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Insights into the reaction mechanism of the coagulation of soy protein isolates induced by subtilisin Carlsberg
- Nagai, K., Inouye, K.
- Journal of agricultural and food chemistry 2004 v.52 no.15 pp. 4921-4927
- soy protein, protein isolates, coagulation, food processing, serine proteinases, proteinase inhibitors, reaction mechanisms, fluorescence, protein structure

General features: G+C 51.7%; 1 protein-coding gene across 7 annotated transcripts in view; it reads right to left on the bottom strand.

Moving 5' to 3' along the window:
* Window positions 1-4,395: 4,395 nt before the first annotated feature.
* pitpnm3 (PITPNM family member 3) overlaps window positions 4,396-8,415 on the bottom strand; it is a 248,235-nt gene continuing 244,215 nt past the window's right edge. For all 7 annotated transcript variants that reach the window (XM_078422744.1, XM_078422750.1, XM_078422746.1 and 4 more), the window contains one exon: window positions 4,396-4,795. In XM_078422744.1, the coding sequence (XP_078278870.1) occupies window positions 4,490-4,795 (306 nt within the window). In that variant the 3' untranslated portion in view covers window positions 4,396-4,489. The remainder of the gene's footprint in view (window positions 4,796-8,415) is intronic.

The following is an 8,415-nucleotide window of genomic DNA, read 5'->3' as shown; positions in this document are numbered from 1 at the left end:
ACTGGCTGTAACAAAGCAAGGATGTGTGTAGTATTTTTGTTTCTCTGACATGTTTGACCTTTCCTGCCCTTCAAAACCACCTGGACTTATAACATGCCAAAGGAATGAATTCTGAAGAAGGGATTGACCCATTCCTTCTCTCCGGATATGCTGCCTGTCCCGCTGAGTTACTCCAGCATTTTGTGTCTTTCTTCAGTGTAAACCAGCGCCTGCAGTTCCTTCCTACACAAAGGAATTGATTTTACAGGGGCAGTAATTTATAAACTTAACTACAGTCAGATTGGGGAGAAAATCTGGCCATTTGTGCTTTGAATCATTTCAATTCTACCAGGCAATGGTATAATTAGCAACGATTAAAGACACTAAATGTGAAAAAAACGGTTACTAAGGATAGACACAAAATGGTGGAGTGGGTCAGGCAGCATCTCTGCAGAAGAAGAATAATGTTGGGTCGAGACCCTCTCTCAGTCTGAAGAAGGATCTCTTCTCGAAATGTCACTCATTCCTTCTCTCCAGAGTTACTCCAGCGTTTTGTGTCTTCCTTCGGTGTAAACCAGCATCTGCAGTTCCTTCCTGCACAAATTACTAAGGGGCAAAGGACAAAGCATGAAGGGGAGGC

- The reaction mechanism of the coagulation of soy protein isolates (SPIs) induced by subtilisin Carlsberg was investigated. Formation of the coagula was monitored by measuring the turbidity (OD660) of the SPI solution, which decreased at the initial stage (phase 1 or digestion phase) of the reaction, and then increased (phase 2 or coagulation phase) and finally reached the plateau level. The velocity of the coagulation increased with increasing enzyme concentration. The coagulation was inhibited dramatically by adding a serine protease inhibitor (phenylmethanesulfonyl fluoride, PMSF) when the turbidity reached the minimum value. This indicates that the SPI digests participating in the coagulation are produced mainly in phase 2; in other words, production of the coagulating fragments and their coagulation occur simultaneously in phase 2. Structural changes of SPI during proteolysis were measured by observing fluorescence changes of aromatic amino acids of SPI and an externally added hydrophobic probe. It was suggested that the hydrophilic surface areas of SPIs might be cleaved preferentially in phase 1, and that the hydrophobic inner areas might be cleaved in phase 2 with extensive decomposition of the 3-D structure of SPI proteins. The fragments formed in phase 2 are considered to coagulate through hydrophobic interactions.